Concentration measurements

Analyte concentrations are measured using sensor surfaces with very high ligand densities. In this way, the binding rate is limited by the diffusion of the analyte towards the surface. The binding rate is then proportional to the analyte concentration. After establishing a standard curve, unknown samples can be measured quickly and accurately.

An alternative method is the Calibration Free Concentration Analysis (CFCA) (1),(2),(3). This method makes it possible to measure the active concentration of a ligand without a calibration curve. The method makes use of the mass transport limitation (km) calculated from the molecular mass (Mr), which occurs when high-density ligand surfaces are used. By injecting the analyte at two different flow rates (e.g. 10–90 µl min-1), the active analyte concentration can be calculated from the slopes of the curves. Some new SPR machines have this method built into the software.

Structure and function

Various techniques are used to study structure-function relationships. Function is measured in terms of specificity (affinity), rate and equilibrium constants as well as thermo-dynamic properties. While with the majority of SPR experiments the interaction conditions are held constant, varying these conditions (e.g. the temperature) can reveal important thermodynamic properties (4),(5). Microcalorimetry, often the method of choice for thermodynamic analysis, measures all components at equilibrium, including solvent effects and brief intermediate states (6). SPR systems are capable of measuring only the specific ligand-analyte interaction at real-time enabling the researcher to obtain both rate and equilibrium constants at the same time. SPR measurements are insensitive to changes in the number of associated water molecules present in the complex, since these changes do not affect the refractive index on the sensor surface (5).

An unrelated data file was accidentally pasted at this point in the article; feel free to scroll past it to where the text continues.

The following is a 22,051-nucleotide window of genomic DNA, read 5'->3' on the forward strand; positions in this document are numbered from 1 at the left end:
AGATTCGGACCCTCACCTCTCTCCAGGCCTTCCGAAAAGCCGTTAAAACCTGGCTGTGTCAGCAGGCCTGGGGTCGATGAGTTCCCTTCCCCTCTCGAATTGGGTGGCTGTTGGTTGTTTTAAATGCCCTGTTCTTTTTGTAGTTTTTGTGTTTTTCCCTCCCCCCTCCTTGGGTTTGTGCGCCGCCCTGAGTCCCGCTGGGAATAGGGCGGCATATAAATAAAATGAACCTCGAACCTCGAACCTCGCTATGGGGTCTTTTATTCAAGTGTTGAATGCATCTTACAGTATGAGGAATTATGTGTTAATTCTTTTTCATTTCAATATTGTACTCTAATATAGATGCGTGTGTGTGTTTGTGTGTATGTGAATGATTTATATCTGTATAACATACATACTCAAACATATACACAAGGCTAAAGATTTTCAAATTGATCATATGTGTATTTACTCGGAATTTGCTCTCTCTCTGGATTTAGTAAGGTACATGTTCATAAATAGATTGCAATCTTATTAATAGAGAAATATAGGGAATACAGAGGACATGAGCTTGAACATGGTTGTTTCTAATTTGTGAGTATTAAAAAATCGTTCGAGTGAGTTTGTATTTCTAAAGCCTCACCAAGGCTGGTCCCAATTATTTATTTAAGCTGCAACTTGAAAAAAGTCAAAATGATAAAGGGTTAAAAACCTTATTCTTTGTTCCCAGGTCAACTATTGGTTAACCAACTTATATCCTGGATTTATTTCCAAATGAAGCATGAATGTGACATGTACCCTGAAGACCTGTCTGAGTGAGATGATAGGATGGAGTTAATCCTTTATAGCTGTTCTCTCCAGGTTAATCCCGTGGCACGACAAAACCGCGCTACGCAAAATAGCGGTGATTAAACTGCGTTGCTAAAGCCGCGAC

Conformation changes

The MP-SPR set-up with full angular scan measurements at multiple wavelengths enables correct determination of thickness and refractive index of nano layers (biological or inorganic) and nanoparticles. Both parameters can be determined at the baseline, after triggering event and after regeneration. This in turn provides an insight into the conformational changes. In MP-SPR triggers can be pH change, temperature change, dry-to-wet change, light trigger (e.g. UV), electric potential change. These types of measurements are useful not only in the life sciences, but also in research of material properties, such as drug release or loading capacity of biomaterials.


(1) Pol, E., R. Karlsson, H. Roos, et al. Biosensor-based characterization of serum antibodies during development of an anti-IgE immunotherapeutic against allergy and asthma. Journal of Molecular Recognition 20: 22-31; (2007). Goto reference
(2) Chavane, N., R. Jacquemart, C. D. Hoemann, et al. At-line quantification of bioactive antibody in bioreactor by surface plasmon resonance using epitope detection. Analytical Biochemistry 378: 158-165; (2008). Goto reference
(3) Pol, E., H. Roos, F. Markey, et al. Evaluation of Calibration-Free Concentration Analysis provided by Biacore™ systems. Analytical Biochemistry (2016). Goto reference
(4) Roos, H., R. Karlsson, H. Nilshans, et al. Thermodynamic analysis of protein interactions with biosensor technology. J.Mol.Recognit. 11: 204-210; (1998). Goto reference
(5) Zeder-Lutz, G., E. Zuber, J. Witz, et al. Thermodynamic analysis of antigen-antibody binding using biosensor measurements at different temperatures. Analytical Biochemistry 246: 123-132; (1997).
(6) Roos, H. and R. Karlsson Finding the route form structure to function: modifying temperature. (1999).